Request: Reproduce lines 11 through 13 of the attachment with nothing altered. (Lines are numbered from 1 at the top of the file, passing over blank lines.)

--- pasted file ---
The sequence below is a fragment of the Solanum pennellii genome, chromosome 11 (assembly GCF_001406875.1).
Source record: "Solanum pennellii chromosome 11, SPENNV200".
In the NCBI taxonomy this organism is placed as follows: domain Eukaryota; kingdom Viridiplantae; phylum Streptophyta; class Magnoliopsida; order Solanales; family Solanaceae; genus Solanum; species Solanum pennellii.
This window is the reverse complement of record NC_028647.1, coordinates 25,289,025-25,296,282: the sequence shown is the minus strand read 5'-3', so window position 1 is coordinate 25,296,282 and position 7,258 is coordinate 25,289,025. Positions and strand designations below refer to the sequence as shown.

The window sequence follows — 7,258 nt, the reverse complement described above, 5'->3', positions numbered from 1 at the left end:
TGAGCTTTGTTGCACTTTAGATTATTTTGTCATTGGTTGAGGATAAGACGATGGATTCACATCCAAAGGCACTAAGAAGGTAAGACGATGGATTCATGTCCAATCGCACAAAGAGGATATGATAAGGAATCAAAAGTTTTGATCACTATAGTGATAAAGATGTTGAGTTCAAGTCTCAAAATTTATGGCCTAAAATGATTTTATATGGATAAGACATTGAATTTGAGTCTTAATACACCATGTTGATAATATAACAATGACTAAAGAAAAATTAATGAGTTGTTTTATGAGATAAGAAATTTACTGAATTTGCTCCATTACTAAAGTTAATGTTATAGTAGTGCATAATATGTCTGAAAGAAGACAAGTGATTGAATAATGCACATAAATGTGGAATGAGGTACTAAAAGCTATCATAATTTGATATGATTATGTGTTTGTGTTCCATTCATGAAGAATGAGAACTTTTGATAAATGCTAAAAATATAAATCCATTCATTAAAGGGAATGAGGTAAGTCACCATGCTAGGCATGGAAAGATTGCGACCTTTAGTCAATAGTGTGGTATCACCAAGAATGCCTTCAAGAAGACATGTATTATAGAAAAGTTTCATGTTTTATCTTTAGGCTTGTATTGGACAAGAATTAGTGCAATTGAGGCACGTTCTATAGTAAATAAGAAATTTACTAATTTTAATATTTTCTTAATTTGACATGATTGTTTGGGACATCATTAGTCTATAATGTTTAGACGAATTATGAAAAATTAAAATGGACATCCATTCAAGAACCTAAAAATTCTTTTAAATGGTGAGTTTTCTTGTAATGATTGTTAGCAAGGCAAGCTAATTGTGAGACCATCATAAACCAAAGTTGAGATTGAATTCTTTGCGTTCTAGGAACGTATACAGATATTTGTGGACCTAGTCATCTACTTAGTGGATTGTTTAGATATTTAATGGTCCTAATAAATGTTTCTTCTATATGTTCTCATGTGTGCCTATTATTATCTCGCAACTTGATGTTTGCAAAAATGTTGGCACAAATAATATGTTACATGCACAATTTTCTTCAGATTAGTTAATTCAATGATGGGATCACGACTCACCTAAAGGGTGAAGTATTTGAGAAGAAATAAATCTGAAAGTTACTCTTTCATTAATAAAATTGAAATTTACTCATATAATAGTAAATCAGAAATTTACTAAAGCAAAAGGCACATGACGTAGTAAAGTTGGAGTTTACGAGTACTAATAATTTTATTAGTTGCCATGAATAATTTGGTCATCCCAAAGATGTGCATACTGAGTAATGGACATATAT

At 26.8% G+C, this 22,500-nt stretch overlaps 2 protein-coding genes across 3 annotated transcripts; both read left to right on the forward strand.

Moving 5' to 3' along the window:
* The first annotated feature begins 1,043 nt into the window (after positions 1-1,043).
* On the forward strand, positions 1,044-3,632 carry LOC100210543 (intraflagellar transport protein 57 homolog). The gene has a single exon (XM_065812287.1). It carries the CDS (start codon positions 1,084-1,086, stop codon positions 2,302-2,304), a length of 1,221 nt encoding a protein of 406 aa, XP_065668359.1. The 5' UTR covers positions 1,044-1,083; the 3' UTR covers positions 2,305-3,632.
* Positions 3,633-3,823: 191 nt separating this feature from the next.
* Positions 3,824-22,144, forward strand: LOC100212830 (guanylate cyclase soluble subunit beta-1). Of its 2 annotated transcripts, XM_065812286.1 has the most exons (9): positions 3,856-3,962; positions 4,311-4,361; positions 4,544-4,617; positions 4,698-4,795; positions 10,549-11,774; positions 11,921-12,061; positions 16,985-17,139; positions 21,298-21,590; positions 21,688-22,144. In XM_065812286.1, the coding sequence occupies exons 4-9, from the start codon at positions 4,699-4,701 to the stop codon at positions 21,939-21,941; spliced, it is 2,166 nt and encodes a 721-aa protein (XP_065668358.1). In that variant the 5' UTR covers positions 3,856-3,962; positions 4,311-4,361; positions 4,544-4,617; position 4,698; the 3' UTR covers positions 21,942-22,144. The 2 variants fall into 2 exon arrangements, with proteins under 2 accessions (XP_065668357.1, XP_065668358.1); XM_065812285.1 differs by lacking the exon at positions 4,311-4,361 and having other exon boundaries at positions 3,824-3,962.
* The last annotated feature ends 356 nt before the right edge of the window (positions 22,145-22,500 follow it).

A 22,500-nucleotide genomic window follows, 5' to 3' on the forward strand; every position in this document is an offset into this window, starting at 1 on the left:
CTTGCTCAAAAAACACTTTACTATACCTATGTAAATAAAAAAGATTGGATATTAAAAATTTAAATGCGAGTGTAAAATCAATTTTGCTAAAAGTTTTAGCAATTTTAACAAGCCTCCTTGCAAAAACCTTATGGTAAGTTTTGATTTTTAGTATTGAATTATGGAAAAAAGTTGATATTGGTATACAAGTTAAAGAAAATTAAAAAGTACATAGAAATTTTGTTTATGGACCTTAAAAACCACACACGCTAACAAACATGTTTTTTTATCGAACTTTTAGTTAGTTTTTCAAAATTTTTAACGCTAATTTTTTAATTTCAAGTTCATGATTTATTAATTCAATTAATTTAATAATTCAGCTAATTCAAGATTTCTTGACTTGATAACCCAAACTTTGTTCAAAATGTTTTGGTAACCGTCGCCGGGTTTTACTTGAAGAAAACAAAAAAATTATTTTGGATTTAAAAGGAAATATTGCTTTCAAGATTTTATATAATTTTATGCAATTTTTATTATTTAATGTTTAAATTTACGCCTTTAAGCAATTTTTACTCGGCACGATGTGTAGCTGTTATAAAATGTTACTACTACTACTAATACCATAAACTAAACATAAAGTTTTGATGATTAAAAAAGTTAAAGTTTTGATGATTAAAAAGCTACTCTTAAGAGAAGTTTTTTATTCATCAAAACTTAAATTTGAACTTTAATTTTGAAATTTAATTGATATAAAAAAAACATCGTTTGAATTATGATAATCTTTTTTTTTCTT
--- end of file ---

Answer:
* Positions 3,633-3,823: 191 nt separating this feature from the next.
* Positions 3,824-22,144, forward strand: LOC100212830 (guanylate cyclase soluble subunit beta-1). Of its 2 annotated transcripts, XM_065812286.1 has the most exons (9): positions 3,856-3,962; positions 4,311-4,361; positions 4,544-4,617; positions 4,698-4,795; positions 10,549-11,774; positions 11,921-12,061; positions 16,985-17,139; positions 21,298-21,590; positions 21,688-22,144. In XM_065812286.1, the coding sequence occupies exons 4-9, from the start codon at positions 4,699-4,701 to the stop codon at positions 21,939-21,941; spliced, it is 2,166 nt and encodes a 721-aa protein (XP_065668358.1). In that variant the 5' UTR covers positions 3,856-3,962; positions 4,311-4,361; positions 4,544-4,617; position 4,698; the 3' UTR covers positions 21,942-22,144. The 2 variants fall into 2 exon arrangements, with proteins under 2 accessions (XP_065668357.1, XP_065668358.1); XM_065812285.1 differs by lacking the exon at positions 4,311-4,361 and having other exon boundaries at positions 3,824-3,962.
* The last annotated feature ends 356 nt before the right edge of the window (positions 22,145-22,500 follow it).